'12 Years a Slave' director Steve McQueen reportedly fell out with screenwriter John Ridley.
After 12 Years a Slave's Oscars success on Sunday, the movie could well emerge as not only one of the films of the year but of the decade thanks to its all-star team of cast and crew. Steve McQueen's slavery drama was one of the most talked-about films of the pre-Oscars season and capitalised on this attention with a triumphant Best Picture win on Sunday.
Steve McQueen Reportedly Fell Out With Ridley After The Writer Wouldn't Share Writing Credits.
It's practically a sure fact that the film will long be long cherished as a vital visual textbook into one of American history's darkest chapters, but only time will tell whether the film is remembered for a particularly bitter feud at the film production's highest level. The British director is said to have fallen out with screenwriter John Ridley, the writer who adapted Solomon Northup's memoir for screen.
Claiming that he "had a hand in shaping" the scipt, McQueen reportedly requested that he share Ridley's writing credit in the movie but the writer denied him his wish. The filmmaker even appealed to Fox Searchlight to have Ridley's decision overturned but the distribution company sided with the writer. Ridley has denied that there was any hangover from the tiff present at the Academy Awards but the actions of both parties were undeniably frosty as they collected their respective awards.
John Ridley Denied Any Feuding With McQueen, But The Oscars Frost Was Evident.
Rather than put their past dispute behind them, both men appeared to blank each other, even in their acceptance speeches. Ridley failed to acknowledge McQueen onstage when collecting his Best Adapted Screenplay prize but equally his was not one of the names the director rattled off picking up his Best Picture honour. When Ridley headed to collect his award, the camera cut to McQueen who was stiffly clapping with a serious expression on his face.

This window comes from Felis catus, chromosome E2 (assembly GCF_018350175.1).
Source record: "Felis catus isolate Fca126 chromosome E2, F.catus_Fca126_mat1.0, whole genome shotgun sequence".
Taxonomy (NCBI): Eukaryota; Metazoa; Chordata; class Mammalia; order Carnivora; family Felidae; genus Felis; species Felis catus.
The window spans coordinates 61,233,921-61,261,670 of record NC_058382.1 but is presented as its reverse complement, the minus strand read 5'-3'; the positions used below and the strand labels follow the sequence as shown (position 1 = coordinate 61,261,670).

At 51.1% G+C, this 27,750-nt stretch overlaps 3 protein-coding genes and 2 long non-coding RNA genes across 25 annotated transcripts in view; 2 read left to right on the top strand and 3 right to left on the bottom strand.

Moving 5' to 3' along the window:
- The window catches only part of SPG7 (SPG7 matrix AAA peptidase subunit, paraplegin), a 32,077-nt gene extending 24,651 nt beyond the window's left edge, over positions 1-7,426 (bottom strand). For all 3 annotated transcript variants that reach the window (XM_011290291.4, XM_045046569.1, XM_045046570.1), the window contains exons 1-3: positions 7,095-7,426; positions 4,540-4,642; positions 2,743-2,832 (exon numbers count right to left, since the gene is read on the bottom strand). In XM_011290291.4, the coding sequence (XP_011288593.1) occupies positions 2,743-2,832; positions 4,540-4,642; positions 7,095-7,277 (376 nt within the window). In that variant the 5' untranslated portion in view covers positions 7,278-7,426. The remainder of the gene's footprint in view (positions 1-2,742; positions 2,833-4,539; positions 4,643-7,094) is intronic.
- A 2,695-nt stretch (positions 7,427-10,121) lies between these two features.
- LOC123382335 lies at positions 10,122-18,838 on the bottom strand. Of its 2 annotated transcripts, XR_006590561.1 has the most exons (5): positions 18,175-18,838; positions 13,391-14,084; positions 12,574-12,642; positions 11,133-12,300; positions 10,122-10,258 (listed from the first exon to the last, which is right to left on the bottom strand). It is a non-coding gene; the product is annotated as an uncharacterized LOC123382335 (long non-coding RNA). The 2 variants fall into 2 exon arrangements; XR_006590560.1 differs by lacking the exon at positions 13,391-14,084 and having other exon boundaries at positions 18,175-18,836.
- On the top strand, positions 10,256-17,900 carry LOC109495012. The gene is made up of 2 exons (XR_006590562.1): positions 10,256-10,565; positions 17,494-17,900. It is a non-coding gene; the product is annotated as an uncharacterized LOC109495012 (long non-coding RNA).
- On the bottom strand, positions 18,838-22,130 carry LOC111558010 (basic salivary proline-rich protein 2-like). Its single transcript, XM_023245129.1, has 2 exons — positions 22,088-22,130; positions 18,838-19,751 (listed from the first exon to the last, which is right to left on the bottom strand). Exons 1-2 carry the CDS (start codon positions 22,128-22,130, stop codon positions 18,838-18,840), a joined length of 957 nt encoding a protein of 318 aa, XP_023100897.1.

The trend of acceptance speech omission was also prominent at the BAFTAs where McQueen mysteriously forgot to thank one of the key figures responsible for shaping the plot of his movie. Additionally, McQueen apparently insisted that Ridley be sat at different tables at awards shows, and going as far as to bar people from talking to the writer. According to The Wrap, it took producer Brad Pitt to step in as a mediator just to make the men be civil to each other.
David O Russell Clashed With Ridley In 1999 Over The 'Three Kings' Script.
McQueen vowed to keep the matter quiet at the year's biggest movie awards, in order to avoid tarnishing the film's chances, but the awkward and stony atmosphere between him and Ridley was clear for all to see. Such outwardly catty behaviour is generally avoided at such celebrations but this unfortunate situation isn't even the first to involve Ridley in a quarrel over writing credits. He and David O Russell reportedly fell out in 1999 over the crediting of war satire film Three Kings.
Russell is said to have sparked a fight with Ridley after he heavily re-wrote Ridley's original script, leaving the Oscar-winner with only a 'story by' credit. For years, Ridley maintained that he had been done wrong by Russell, saying, "I never heard a word while he was shooting the movie. Never saw any of the script changes. And then finally, a year later, I get a copy of the script, and my name isn't even on it."
This particular feud seems to have been put in the past though, as evidenced by the hug Ridley gave the American Hustle, Oscar-nominated director on his way up to collect his trophy. For some, this may signal that the harsh feelings between the pair have thawed or at least have been put aside for one joyous evening of film. However, for others, Ridley's pointedly televised embrace of Russell may be a manipulative dig at McQueen and a sign that his sights are set on a new war.